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Malaysia Holds General Elections Dominated by Ethnic Divide

Polls have opened in Malaysia, where voters are casting ballots in snap elections that the longtime ruling coalition is expected to win. The government called the elections to reaffirm its mandate in the face of growing divisions among the country's majority Muslim Malay people and ethnic Indian and Chinese minorities. VOA's Luis Ramirez reports from Kuala Lumpur.

The government of Prime Minister Abdullah Badawi called the elections months after police cracked down on thousands of ethnic Indians who took to the streets protesting what they say is discrimination at the hands of the country's majority Malay Muslims.

Observers expect Mr. Badawi's ruling Barisan Nasional - or National Front coalition - to win a majority of seats in the parliament as it has every election since independence in the 1950's. But they also say that victory may not come as easily as before.

Scenes of police using teargas and water cannon against thousands of people in the shadow of Kuala Lumpur's gleaming skyscrapers shattered Malaysia's image as a model for ethnic harmony. Among the demonstrators demands: an end to Malaysia's race-based political system - a rallying point for the opposition in the run-up to this election.

The ruling coalition consists of race-specific parties that are supposed to represent the interests of each group. Kannan Ramasamy, an ethnic Indian activist, says many ethnic Indians are disillusioned with the coalition and want a system that will give them equality. "We very much disagree with race based politics and we should be going forward to have unity politics."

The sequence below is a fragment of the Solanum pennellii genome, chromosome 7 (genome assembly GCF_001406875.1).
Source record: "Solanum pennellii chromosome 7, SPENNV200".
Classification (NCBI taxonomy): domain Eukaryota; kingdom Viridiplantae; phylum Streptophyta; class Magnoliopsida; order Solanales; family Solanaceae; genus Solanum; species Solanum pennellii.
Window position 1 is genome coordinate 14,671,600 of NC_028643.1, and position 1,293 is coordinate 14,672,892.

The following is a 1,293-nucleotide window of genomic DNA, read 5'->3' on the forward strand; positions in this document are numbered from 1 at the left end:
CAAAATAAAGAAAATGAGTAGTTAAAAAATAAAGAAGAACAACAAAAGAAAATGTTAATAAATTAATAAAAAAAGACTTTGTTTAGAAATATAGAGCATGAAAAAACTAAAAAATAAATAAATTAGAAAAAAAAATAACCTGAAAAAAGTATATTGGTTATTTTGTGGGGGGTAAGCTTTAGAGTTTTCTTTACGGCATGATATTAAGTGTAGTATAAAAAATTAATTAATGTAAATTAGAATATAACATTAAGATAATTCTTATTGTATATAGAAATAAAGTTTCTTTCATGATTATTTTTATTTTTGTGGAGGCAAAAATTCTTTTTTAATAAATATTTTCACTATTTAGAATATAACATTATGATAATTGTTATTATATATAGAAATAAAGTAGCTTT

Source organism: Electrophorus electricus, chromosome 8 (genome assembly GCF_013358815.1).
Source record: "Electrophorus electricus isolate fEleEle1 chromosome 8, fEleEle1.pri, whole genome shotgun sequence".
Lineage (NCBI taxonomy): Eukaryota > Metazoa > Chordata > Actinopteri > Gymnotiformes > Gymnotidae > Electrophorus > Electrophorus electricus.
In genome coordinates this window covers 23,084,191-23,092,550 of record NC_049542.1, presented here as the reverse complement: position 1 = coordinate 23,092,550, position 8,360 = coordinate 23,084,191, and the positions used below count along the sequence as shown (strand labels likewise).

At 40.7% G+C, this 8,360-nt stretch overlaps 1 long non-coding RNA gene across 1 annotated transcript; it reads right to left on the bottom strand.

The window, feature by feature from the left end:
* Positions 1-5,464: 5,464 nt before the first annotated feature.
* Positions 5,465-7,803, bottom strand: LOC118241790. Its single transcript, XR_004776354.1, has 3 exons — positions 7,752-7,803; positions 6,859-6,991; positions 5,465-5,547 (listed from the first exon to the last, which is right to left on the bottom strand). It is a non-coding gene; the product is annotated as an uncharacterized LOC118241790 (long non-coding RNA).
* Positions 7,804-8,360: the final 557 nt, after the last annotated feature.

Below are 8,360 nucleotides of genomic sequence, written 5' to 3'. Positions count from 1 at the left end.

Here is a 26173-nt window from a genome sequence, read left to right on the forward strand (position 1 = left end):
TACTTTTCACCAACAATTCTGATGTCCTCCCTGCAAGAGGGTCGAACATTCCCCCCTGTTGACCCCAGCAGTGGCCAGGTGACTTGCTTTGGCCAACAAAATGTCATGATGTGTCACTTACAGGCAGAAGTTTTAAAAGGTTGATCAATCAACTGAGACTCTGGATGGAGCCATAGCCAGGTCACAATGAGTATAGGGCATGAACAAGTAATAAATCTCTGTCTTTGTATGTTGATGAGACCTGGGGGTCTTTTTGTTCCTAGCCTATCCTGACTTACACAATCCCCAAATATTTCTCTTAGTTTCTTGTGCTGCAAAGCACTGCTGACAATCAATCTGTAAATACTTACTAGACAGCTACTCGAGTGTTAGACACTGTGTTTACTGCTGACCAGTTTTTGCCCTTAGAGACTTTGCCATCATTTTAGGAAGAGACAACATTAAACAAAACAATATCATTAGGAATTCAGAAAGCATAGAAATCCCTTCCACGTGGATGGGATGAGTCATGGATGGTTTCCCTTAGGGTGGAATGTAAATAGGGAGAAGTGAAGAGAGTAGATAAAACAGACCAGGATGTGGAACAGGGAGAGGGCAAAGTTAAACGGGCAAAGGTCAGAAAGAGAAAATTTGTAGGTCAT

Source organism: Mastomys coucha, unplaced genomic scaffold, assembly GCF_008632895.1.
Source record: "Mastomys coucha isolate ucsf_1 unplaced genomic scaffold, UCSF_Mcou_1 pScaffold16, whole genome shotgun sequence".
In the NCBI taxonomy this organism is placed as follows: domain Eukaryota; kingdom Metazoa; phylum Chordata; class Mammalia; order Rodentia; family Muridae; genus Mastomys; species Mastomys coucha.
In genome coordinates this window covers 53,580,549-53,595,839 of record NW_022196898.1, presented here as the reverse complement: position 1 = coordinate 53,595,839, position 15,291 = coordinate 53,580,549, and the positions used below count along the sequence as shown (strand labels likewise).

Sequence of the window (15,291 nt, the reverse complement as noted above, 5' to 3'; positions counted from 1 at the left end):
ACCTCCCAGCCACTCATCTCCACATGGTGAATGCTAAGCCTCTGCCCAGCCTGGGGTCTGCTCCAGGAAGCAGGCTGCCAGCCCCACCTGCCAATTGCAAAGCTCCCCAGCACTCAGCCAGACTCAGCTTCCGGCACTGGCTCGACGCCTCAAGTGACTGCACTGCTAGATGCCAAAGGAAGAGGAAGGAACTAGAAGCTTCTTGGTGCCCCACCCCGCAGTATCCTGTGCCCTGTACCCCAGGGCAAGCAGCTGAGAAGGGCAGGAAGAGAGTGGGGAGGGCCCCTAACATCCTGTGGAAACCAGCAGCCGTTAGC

A longstanding system of providing set-asides for ethnic Malays has caused resentment among many ethnic Indians and Chinese who believe the affirmative action programs are depriving them of opportunities in education, business, and housing.

The ruling coalition has for years talked about changing the system. "We believe everything has to be done as a process. There has to be a transition process," said Shahrul, executive secretary of the youth wing of the United Malays National Organization, the Malay party in the ruling coalition.

The coalition's selling point in these elections is that its policies have brought stability to Malaysia and made its economy one of the most robust in the region - things Shahrul argues are good reasons to keep the system in place. "When things are progressing very well, we don't see why there needs to be a change," he said.

Analysts say frustration over a lack of change may drive many minorities to vote for the opposition on Saturday, lessening the Barisan Nasional coalition's mandate in the parliament. More than 90 percent of the seats in the outgoing parliament are controlled by the Barisan Nasional.

More than 10 million Malaysia's 25 million people are eligible to vote. Results are expected late Saturday.